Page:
KANEOHE BAY, Hawaii (AP) — The court martial for a Marine sergeant accused of hazing a fellow Marine who committed suicide in Afghanistan was delayed Monday after the prosecution asked to expand the details of the charges.
Military judge Col. Michael Richardson told prosecutors to provide Sgt. Benjamin Johns' defense with specifics of the new charge details. Jury selection is expected to begin Tuesday.
Johns has been charged with wrongfully humiliating and demeaning Lance Cpl. Harry Lew, who killed himself on April 3.
Johns, a squad leader, also has been charged with dereliction for failing to supervise and ensure the welfare of Marines under his care.
The government had already told the defense the dereliction charge included allegations that Johns ordered Lew to dig a hole as punishment even though Johns wasn't authorized mete out such punishment.
But on Monday, Capt. Jesse Schweig told Richardson the government wanted to expand its case by saying Johns was also derelict for failing to prevent other Marines from punishing Lew by forcing him to carry sand bags around their patrol base.
The general court-martial had been scheduled to start with jury selection Monday at a Marine base in Kaneohe Bay, the home of the 2nd Battalion, 3rd Marine Division, which the accused are assigned to.
Johns is the second Marine to be tried in the case.
The first, Lance Cpl. Jacob Jacoby, last week pleaded guilty to assault. He was sentenced to 30 days in jail and demoted to private first class. A third Marine will go to trial later.
Johns' attorney said his client was only trying to save the lives of his squad as he tried to get Lew — who had repeatedly fallen asleep on watch and patrol — to stop dozing off. The base had been fired on before, and Johns was concerned Lew wouldn't spot Taliban fighters trying to attack their outpost again, Tim Bilecki said.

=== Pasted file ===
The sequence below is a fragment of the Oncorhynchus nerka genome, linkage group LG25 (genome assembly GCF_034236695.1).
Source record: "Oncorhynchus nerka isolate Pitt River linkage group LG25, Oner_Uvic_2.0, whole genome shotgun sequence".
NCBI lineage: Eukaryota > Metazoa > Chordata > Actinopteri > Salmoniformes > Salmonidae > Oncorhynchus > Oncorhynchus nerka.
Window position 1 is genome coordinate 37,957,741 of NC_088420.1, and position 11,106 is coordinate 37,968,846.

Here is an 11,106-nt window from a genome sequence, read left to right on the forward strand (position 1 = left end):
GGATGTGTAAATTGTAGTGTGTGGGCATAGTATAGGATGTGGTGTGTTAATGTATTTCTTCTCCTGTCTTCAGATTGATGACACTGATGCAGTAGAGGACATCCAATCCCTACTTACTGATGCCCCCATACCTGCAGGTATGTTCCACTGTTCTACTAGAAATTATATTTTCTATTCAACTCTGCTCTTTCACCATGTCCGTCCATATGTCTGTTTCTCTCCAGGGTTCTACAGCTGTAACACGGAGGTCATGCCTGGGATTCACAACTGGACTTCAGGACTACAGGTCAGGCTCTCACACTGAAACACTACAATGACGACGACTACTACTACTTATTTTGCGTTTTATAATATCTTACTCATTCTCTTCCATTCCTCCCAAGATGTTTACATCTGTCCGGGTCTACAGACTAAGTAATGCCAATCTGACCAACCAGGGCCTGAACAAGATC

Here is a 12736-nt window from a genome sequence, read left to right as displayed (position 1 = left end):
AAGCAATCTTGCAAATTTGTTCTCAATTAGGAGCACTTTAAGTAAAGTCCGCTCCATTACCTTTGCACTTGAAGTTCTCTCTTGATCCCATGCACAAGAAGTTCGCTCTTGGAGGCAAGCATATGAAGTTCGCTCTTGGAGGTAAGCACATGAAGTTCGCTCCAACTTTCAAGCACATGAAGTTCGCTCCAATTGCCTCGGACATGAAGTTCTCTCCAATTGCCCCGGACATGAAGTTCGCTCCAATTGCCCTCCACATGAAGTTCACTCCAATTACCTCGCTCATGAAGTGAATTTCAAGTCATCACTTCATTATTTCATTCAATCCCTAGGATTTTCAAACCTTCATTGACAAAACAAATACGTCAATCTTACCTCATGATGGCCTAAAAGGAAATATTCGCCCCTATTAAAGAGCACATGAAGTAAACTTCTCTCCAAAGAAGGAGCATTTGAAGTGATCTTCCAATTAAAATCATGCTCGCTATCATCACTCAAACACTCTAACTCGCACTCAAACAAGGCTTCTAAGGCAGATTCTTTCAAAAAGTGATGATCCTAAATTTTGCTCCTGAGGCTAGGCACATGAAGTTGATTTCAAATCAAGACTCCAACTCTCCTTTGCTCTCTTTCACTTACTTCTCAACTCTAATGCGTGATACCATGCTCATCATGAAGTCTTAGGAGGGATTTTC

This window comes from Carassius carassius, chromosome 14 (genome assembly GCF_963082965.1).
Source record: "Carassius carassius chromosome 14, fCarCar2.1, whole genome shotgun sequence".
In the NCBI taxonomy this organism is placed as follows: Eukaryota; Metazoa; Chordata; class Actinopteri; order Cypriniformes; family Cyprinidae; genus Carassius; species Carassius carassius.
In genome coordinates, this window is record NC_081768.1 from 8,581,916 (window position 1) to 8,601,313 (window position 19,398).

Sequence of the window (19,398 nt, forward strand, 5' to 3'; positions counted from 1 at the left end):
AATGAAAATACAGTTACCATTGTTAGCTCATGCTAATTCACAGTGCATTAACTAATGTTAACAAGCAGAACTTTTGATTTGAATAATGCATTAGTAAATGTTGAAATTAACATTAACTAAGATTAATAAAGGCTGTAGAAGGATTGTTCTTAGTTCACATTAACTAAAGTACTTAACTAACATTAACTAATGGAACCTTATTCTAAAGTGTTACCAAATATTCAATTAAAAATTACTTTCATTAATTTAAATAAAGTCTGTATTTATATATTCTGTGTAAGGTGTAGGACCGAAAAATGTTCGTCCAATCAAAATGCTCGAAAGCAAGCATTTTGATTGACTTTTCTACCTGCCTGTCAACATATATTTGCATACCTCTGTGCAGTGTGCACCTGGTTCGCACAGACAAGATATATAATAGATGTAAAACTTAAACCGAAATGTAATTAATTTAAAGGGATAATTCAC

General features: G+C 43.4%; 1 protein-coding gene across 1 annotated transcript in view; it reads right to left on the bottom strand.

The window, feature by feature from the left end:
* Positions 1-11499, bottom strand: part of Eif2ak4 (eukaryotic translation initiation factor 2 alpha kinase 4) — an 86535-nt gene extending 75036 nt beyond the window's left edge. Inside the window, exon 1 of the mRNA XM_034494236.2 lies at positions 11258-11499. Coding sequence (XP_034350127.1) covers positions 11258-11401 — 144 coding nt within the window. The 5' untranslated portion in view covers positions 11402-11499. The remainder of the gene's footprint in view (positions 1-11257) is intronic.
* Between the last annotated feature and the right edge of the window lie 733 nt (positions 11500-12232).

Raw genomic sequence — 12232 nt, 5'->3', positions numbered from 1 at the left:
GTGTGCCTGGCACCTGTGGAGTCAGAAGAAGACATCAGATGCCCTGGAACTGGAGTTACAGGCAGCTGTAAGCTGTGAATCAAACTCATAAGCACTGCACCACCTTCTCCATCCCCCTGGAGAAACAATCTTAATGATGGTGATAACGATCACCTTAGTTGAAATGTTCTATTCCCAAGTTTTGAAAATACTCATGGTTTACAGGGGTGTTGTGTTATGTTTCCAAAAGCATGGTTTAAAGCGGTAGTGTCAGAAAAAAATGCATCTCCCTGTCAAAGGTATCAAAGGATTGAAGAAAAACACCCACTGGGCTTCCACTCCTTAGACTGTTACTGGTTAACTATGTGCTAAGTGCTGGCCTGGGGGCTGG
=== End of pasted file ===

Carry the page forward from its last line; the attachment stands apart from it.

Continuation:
"These aren't acts of hazing. They're simply not," Bilecki said. "These are actions of a Marine trying to take care of his other Marines."
Lew, of Santa Clara, Calif., was a nephew of U.S. Rep. Judy Chu, D-Calif., who has called for congressional hearings on the military's efforts to prevent hazing.
In April, the squad was assigned to a small patrol base in a remote part of Helmand province where the U.S. trying to disrupt Taliban drug and weapons trafficking.
By April 2, Lew had fallen asleep four times while either on patrol or watch duty in his 10 days at the base.
His leaders referred him up the chain of command for punishment and took him off patrols so he could get more rest so he wouldn't fall asleep.
A command investigation report on the incident said Johns, after discovering that Lew had dozed again, told other fellow lance corporals that "peers should correct peers."
At about 11 p.m., he woke up another Marine who was due to relieve Lew two hours later and had him take over the job early. Johns also ordered Lew to dig a foxhole deep enough for him to stand in, so he would stay awake while on watch.
The violence escalated after Johns went to sleep.
Jacoby admitted in his court martial that he punched and kicked Lew, saying he was frustrated that the fellow Marine repeatedly fell asleep while on watch. He was also upset that Lew spoke to him disrespectfully.
The third Marine, Lance Cpl. Carlos Orozco III allegedly put his foot on Lew's back, ordered Lew to do push-ups, side planks and poured sand into Lew's face. Orozco has been charged with assault, humiliating Lew, and cruelty and maltreatment. His court martial is pending.